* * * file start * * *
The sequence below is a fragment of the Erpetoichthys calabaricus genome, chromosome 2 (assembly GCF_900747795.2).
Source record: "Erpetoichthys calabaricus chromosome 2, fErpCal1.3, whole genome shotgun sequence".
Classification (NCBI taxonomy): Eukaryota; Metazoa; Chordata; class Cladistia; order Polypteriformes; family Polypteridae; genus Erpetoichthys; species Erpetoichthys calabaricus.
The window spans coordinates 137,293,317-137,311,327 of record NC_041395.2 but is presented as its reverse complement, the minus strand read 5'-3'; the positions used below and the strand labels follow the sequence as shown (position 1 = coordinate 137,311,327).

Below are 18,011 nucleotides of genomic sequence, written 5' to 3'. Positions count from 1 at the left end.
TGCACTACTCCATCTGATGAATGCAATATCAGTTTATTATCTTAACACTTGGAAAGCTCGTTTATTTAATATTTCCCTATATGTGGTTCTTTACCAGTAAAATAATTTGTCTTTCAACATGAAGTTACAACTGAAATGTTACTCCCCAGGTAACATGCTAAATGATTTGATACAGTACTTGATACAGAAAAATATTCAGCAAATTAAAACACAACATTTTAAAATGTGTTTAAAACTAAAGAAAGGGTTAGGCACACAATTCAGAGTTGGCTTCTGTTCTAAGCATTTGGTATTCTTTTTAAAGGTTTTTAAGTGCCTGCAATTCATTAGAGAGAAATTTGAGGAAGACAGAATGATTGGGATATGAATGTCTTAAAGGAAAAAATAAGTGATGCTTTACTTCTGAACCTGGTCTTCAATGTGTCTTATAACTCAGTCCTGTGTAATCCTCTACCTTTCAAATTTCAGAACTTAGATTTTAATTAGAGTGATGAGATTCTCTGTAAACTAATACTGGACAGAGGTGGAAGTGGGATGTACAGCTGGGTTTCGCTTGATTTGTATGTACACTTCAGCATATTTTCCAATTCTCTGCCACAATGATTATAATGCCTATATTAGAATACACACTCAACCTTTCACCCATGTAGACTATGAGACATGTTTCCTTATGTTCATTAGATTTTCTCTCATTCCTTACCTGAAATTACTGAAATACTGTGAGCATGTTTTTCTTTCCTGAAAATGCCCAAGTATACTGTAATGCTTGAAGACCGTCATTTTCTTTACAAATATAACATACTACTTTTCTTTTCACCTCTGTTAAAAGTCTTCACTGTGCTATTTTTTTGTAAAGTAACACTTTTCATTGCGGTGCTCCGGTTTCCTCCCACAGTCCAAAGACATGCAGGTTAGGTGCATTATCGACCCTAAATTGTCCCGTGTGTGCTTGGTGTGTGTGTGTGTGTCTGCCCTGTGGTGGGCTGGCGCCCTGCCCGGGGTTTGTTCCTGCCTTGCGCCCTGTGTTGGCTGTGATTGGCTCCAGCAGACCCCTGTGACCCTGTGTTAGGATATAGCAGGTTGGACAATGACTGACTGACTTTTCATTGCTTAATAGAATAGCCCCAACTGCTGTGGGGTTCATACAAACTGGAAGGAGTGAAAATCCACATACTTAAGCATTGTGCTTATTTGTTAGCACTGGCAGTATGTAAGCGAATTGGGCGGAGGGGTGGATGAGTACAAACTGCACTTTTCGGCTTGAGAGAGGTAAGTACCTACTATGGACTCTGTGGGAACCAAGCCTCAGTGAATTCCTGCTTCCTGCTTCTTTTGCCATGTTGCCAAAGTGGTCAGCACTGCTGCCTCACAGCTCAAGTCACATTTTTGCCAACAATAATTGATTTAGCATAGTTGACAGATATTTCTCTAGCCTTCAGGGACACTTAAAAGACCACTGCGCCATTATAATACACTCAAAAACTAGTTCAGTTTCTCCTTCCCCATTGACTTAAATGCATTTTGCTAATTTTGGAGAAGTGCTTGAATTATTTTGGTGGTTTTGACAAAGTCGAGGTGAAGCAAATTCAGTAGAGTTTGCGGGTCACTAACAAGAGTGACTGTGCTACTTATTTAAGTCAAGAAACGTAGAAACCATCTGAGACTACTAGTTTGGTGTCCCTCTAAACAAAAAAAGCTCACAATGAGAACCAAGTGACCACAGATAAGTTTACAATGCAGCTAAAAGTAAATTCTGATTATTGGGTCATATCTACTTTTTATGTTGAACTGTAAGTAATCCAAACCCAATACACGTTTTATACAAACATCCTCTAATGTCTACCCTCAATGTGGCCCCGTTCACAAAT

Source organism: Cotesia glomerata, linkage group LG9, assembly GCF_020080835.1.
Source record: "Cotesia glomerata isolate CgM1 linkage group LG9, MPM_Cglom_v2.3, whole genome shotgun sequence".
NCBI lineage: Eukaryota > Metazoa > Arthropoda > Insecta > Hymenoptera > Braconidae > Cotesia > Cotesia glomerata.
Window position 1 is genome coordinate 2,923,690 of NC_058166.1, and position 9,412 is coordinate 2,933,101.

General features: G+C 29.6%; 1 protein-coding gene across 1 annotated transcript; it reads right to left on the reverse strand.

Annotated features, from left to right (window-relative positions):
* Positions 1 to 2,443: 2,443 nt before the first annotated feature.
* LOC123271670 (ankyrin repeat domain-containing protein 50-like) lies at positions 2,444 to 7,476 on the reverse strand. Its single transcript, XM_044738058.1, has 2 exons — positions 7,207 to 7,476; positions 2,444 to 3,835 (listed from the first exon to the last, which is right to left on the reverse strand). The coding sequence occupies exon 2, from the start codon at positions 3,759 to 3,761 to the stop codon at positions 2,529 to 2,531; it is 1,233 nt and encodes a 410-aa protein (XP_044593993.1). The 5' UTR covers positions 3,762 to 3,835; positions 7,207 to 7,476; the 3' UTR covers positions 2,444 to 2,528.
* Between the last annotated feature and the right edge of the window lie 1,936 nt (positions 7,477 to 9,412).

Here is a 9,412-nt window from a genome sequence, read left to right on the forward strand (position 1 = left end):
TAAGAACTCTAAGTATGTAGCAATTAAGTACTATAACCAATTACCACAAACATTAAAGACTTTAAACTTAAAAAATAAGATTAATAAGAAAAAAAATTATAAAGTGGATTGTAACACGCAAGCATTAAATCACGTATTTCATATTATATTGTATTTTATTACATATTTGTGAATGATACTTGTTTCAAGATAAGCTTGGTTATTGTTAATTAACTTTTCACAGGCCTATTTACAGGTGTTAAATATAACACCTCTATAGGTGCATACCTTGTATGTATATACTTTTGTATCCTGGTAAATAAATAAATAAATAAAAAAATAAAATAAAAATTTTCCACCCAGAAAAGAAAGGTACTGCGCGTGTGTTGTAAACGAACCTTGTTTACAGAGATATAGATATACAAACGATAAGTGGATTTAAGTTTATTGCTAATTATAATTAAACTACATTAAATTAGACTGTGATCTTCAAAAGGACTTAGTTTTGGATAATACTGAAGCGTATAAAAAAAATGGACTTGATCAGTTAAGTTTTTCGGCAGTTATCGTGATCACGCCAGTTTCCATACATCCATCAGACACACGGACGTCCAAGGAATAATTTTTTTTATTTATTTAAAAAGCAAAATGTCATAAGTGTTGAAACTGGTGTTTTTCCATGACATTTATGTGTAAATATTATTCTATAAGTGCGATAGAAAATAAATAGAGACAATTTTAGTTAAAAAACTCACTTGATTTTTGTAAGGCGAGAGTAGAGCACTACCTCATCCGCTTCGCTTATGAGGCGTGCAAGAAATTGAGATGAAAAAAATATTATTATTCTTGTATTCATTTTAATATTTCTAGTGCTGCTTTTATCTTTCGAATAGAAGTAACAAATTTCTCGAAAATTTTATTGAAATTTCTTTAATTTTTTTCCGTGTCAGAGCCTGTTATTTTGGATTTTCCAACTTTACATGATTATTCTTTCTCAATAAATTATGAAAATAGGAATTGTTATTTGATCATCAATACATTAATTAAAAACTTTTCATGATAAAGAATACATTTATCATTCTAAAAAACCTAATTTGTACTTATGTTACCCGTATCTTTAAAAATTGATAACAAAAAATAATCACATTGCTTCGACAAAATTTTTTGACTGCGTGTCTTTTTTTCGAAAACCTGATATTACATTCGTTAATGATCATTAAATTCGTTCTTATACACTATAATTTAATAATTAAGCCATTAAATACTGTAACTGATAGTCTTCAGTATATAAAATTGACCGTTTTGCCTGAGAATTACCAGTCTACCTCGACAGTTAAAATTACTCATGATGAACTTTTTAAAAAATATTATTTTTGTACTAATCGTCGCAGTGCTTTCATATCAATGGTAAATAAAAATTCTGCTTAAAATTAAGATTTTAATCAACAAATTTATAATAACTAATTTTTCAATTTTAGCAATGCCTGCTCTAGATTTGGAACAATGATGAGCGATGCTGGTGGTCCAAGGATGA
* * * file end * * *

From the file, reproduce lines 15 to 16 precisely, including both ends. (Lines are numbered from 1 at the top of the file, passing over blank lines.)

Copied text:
* Between the last annotated feature and the right edge of the window lie 1,936 nt (positions 7,477 to 9,412).

Here is a 9,412-nt window from a genome sequence, read left to right on the forward strand (position 1 = left end):